Prominent in the list of diseases associated with dyspareunia are the following:

  • Chronic pelvic infection.
  • Endometriosis
  • Pelvic carcinoma
  • Extensive prolapsed or organ displacement
  • Episiotomy.
  • Acute vulvovaginitis
  • Cystitis
  • Urethral syndrome or other urinary tract disorders.
  • Introital, vaginal, and cervical scarring.
  • All space occupying lesions.
  • Levator ani myalgia.
  • Vulvar vestibulitis.

1. As with chronic pelvic pain syndromes, gastrointestinal (gi) diseases (e. G, bowel motility disorders) must be excluded.

2. Estrogen deprivation, irritating vaginal medications, sympathomimetic drugs, amphetamines, and cocaine are also causes, primarily in superficial dyspareunia and vaginismus.

3. The most common causes of superficial dyspareunia include vaginitis (atrophic or infectious) or lack of lubrication (either caused by physiologic conditions or suboptimal sexual technique.

4. Lesions in the cul-de-sac are said to correlate most often with deep penetration dyspareunia.

5. Women who have deep penetration dyspareunia and who do not have superficial pain on penetration or vaginismus usually do not have a causative external inflammatory syndrome.

6. Some individual with external dyspareunia or vaginismus have small, almost imperceptible scar tissue secondary to surgery or childbirth.

7. Two clinical syndromes not usually recognized involve broad ligament varicosities and the broad ligament tear syndrome.
8. Frequently unrecognized etiology, particularly on first, interview, is a history or sexual assault or abuse.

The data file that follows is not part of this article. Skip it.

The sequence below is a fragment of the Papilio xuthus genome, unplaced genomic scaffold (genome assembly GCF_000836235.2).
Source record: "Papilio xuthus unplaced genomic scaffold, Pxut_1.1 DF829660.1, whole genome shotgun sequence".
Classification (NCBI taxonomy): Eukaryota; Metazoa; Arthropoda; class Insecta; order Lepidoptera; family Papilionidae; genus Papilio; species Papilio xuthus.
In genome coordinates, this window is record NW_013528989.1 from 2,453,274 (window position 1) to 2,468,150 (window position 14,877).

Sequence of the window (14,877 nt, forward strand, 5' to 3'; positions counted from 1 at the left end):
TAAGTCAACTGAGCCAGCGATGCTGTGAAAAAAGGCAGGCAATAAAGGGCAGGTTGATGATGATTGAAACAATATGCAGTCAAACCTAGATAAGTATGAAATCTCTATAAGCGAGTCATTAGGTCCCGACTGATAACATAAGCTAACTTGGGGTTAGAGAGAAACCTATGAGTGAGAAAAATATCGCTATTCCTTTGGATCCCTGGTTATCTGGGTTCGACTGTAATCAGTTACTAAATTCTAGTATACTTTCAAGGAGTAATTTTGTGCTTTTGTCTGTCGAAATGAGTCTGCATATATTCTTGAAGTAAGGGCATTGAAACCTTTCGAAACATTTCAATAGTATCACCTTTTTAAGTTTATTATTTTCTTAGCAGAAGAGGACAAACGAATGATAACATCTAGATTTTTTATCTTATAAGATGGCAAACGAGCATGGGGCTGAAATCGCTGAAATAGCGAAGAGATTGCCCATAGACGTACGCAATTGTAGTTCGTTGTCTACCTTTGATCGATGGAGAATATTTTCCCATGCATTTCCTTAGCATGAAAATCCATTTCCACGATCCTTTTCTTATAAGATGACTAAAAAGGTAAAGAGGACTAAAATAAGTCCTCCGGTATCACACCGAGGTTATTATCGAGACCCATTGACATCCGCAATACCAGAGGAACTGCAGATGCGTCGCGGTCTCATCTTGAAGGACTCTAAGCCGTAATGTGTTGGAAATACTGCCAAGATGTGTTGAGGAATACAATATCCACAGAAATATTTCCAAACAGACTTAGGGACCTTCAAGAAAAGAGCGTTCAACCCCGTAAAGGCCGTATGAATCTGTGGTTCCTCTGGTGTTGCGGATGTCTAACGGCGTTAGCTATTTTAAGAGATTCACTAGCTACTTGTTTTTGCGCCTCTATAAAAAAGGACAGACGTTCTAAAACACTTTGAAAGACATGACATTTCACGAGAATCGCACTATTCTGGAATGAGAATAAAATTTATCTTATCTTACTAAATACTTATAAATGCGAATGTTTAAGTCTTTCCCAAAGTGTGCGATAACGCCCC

Diagnostic workgroup

It is extremely important to look for evidence of sexual abuse both on history and physical examination before undertaking an expensive workup. Routine studies include a cbc, sedimentation rate, urinalysis, urine culture and sensitivity, and vaginal smear and culture. A pap smear should also be done. If pregnancy is suspected, a pregnancy test should be done. If there is a pelvic mass, pelvic ultrasound may be helpful. A referral to gynecologist is usually made before ordering this study, however. If vulval dystrophy is suspected, a vaginal biopsy may be useful. If the vaginal examination is normal, perhaps a psychiatrist should be consulted.

  • Normal pelvic examination
  • Abnormal pelvic examination
  • Difficult penetration
  • Difficult during intercourse
  • With abnormal rectal examination
  • Inflamed
  • Hymeneal
  • Orifice
  • Bartholinitis
  • Vulvitis
  • Vulval
  • Dystrophy
  • Cystitis
  • Urethritis
  • Difficult during intercourse
  • Salpingooophoritis
  • Retroverted
  • Uterus
  • Endometriosis
  • Ovarian cyst.
  • With abnormal rectal examination
  • Hemorrhoids
  • Anal fissure
  • Impacted
  • Feces
  • B-normal pelvic examination

With sexual desire 2. Without sexual desire
Functional dyspareunia not true dyspareunia

Differential diagnosis

Sexual pain disorder: persistent recurrent genital pain or nonorganic cause associated with sexual stimulation.

Vaginismus: painful, involuntary spasm of the vagina, preventing intercourse

Vulvar vestibulitis: a chronic and persistent clinical syndrome characterized by severe pain with vestibular touch or attempted vaginal entry, tenderness in response to pressure within the vulvar vestibule, and physical findings confined to various degrees of vestibular erythema.

Vulvodynia: chronic vulvar discomfort (e. G. Burning, stinging, irritation, rawness).

Female sexual dysfunction (disorders of desire, arousal, or orgasm)

Homeopathic remedies.

1. Bellis perennis
Bruised sensation in the vagina, if intercourse is interrupted.

2. Cactus grandiflora